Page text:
Risk factors at birth and later developmental risk of mental disorders

Ms Felicity Harris1, Professor Kimberlie Dean1,2, Mr Oliver Watkeys1, Dr Gabrielle Hindmarsh1, Associate Professor Kristin Laurens1,3, Dr Stacy Tzoumakis1,4, Professor Vaughan Carr1,5,6, Professor Melissa Green1,5

1School of Psychiatry, University of New South Wales, Sydney, Australia, 2Justice Health & Forensic Mental Network, Matraville, Australia, 3School of Psychology and Counselling, Queensland University of Technology, Brisbane, Australia, 4School of Criminology and Criminal Justice, Griffith University, Southport, Australia, 5Neuroscience Research Australia, Sydney, Australia, 6Department of Psychiatry, Monash University, Melbourne, Australia

We previously identified population risk profiles for later childhood mental disorders, comprising patterns of early developmental vulnerabilities on the Australian Early Developmental Census (AEDC). Whether these developmental risk profiles for emerging psychopathology are associated with risk factors earlier in the life course (e.g., at the time of birth) is of interest to policy makers. Here we set out to determine the associations between risk factors known at birth and the developmental risk profiles. Data for 66,464 children and their parents were drawn from the NSW Child Development Study, an intergenerational multi-agency linkage project being conducted for the 2009 NSW AEDC cohort. Multinomial logistic regression analyses were used to estimate the associations between 16 perinatal and familial risk indicators at birth and risk profile membership in the ‘pervasive risk’ (3.7%, characterised by global AEDC vulnerabilities), ‘misconduct risk’ (6.8%, characterised by externalising behaviours), and ‘mild generalised risk’ (10.8%) profiles, relative to children showing virtually ‘no risk’ (78.7%). Children classified into either ‘pervasive risk’ or ‘misconduct risk’ profiles at school entry were 2-3 times more likely to be male, and more likely to have a mother with a mental illness, or either parent with a history of criminal charges. In addition, having a prenatal child protection report showed strong associations with ‘pervasive risk’ and moderate associations with ‘misconduct risk’.  However, exposure to a range of perinatal risk factors was significantly associated with the ‘pervasive risk’ and ‘mild generalised risk’ profiles only (e.g., >2 previous pregnancies, birth complications, maternal smoking during pregnancy, preterm birth). These findings suggest that early prevention programs for emerging psychopathology could be implemented via perinatal and/or early childhood services in the first 2000 days, to mitigate the long-term consequences of early childhood developmental risk for mental disorders.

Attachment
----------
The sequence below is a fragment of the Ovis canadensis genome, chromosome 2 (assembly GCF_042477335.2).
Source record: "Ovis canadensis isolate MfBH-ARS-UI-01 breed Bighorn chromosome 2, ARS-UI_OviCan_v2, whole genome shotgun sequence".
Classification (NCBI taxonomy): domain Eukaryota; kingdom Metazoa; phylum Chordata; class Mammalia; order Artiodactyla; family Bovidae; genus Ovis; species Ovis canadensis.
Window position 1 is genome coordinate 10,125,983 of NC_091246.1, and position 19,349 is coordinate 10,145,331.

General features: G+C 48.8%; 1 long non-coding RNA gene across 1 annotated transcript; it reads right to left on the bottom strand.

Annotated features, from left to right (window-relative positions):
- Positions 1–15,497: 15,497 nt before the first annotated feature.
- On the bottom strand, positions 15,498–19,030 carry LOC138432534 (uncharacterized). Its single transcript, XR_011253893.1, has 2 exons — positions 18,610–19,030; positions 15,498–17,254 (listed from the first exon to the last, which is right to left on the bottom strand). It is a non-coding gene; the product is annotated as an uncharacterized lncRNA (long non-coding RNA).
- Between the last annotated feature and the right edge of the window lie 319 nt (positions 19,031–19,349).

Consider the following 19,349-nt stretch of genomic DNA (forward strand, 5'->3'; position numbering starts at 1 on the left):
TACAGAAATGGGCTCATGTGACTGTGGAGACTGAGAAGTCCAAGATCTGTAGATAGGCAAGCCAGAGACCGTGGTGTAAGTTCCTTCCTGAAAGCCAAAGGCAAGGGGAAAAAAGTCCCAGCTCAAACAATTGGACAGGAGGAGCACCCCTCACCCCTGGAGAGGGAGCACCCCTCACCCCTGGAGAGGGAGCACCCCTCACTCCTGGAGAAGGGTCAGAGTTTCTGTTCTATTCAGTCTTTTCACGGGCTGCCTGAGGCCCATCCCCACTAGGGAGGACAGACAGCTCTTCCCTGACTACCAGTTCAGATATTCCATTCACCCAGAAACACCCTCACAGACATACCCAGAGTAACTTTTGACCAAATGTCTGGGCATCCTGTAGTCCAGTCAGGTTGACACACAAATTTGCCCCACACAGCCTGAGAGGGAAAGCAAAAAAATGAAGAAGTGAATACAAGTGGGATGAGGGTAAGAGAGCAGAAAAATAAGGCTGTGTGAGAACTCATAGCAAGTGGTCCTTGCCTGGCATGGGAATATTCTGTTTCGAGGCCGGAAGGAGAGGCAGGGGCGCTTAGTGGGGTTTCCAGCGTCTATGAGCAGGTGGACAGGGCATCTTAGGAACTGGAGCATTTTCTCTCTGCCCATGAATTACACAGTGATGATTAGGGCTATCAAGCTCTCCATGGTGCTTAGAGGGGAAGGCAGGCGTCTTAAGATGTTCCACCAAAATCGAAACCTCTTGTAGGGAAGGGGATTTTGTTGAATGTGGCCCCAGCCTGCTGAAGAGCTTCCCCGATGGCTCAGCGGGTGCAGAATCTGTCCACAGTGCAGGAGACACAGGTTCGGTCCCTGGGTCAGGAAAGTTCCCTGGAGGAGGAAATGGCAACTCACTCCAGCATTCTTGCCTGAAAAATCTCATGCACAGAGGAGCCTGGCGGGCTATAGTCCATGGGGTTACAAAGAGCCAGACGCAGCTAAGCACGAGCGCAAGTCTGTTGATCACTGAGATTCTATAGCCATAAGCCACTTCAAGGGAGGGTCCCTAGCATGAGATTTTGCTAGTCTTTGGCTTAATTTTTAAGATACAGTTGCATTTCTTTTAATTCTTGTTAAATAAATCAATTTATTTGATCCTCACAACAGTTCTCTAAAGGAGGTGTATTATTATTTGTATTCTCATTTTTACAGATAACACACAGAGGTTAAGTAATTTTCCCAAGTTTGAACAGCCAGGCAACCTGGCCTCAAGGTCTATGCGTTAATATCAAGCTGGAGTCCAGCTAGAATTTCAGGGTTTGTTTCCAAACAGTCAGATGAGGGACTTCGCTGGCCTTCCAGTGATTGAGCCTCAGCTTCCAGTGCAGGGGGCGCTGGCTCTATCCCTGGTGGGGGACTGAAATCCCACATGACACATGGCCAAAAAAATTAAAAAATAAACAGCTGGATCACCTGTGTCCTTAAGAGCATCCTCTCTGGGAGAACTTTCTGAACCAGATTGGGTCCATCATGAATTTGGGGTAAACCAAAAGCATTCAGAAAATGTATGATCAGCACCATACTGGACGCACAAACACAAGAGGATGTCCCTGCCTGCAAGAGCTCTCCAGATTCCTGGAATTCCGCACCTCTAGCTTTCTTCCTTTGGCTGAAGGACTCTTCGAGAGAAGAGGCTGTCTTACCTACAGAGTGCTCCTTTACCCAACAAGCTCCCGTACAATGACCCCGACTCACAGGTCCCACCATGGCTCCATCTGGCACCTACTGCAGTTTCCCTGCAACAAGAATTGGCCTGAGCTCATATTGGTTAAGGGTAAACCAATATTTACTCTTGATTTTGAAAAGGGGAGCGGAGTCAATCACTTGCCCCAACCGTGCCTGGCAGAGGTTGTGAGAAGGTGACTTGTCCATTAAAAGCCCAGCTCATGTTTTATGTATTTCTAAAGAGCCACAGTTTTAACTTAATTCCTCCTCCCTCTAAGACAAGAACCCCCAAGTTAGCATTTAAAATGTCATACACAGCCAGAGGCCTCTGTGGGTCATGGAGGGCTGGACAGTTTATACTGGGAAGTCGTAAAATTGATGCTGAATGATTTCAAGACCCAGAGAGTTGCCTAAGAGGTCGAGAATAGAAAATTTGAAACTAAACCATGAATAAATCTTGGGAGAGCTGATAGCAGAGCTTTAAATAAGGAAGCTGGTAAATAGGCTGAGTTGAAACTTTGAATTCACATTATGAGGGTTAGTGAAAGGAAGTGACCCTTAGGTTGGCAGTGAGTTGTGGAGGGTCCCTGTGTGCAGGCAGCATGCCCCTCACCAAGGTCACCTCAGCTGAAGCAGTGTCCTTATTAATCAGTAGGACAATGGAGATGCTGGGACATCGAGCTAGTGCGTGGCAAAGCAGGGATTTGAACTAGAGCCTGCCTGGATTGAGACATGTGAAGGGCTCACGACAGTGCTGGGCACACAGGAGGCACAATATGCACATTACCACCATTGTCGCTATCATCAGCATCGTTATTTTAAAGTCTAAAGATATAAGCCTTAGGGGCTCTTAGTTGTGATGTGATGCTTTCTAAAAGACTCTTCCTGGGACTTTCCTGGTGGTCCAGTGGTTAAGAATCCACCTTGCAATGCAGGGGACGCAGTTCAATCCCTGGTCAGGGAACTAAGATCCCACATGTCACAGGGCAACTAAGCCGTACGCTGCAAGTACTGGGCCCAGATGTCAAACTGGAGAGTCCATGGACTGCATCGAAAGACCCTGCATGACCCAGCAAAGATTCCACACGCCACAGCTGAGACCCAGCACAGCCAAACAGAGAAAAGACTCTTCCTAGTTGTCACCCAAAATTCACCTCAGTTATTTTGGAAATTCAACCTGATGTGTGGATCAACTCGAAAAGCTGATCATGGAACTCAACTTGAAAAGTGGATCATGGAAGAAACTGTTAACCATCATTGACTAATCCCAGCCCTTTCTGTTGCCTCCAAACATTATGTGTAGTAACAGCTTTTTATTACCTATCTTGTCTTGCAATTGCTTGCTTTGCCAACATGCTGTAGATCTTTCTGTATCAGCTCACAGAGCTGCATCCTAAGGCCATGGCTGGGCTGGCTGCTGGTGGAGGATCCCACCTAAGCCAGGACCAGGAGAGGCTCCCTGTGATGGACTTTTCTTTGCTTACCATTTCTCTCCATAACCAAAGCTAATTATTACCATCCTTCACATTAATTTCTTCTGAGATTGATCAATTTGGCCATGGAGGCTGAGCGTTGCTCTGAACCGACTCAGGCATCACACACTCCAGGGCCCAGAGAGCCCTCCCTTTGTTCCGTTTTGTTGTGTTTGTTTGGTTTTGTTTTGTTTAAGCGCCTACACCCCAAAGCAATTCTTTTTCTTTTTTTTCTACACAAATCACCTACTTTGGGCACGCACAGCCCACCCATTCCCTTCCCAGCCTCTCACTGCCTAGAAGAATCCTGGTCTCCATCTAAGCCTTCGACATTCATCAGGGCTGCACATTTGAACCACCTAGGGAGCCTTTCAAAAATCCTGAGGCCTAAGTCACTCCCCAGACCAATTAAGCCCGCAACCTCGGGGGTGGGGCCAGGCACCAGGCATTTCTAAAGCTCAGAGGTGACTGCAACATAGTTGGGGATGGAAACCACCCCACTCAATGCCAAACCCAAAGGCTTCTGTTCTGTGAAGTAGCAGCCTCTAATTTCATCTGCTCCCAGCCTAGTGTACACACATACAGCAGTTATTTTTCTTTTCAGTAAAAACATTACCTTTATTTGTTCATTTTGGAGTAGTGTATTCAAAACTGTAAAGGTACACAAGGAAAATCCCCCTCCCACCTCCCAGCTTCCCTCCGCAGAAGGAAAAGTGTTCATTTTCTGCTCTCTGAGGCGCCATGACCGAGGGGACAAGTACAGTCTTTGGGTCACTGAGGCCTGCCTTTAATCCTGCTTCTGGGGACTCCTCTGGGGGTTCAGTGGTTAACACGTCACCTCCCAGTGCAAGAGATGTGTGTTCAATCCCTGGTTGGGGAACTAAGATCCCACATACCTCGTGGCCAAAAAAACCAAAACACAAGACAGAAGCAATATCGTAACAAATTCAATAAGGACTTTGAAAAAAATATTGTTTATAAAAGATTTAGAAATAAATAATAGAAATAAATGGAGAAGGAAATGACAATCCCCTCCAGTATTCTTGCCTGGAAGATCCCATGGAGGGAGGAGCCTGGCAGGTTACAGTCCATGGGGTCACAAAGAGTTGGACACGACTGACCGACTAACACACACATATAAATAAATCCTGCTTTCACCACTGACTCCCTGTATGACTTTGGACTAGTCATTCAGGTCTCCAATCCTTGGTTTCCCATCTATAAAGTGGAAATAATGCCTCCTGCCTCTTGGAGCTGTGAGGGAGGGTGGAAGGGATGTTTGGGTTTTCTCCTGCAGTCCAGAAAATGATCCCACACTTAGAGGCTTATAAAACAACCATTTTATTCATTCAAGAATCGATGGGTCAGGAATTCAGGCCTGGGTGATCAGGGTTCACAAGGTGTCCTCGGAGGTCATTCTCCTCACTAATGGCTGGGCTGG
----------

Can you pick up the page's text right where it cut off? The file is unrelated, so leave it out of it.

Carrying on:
Biography:

Ms Felicity Harris is a Research Officer and PhD candidate at the UNSW Sydney. Ms Harris has a Masters in Clinical Epidemiology and experience in epidemiological research relevant to mental health, child protection, criminology and education. Her PhD research using the NSW Child Development Study cohort aims to determine the earliest predictors of developmental (age 5 years) risk profiles for later childhood mental disorders, as well as the associations between these early childhood risk profiles and later academic underachievement or self-reported psychopathology in middle childhood, as known precursors to adult mental disorders.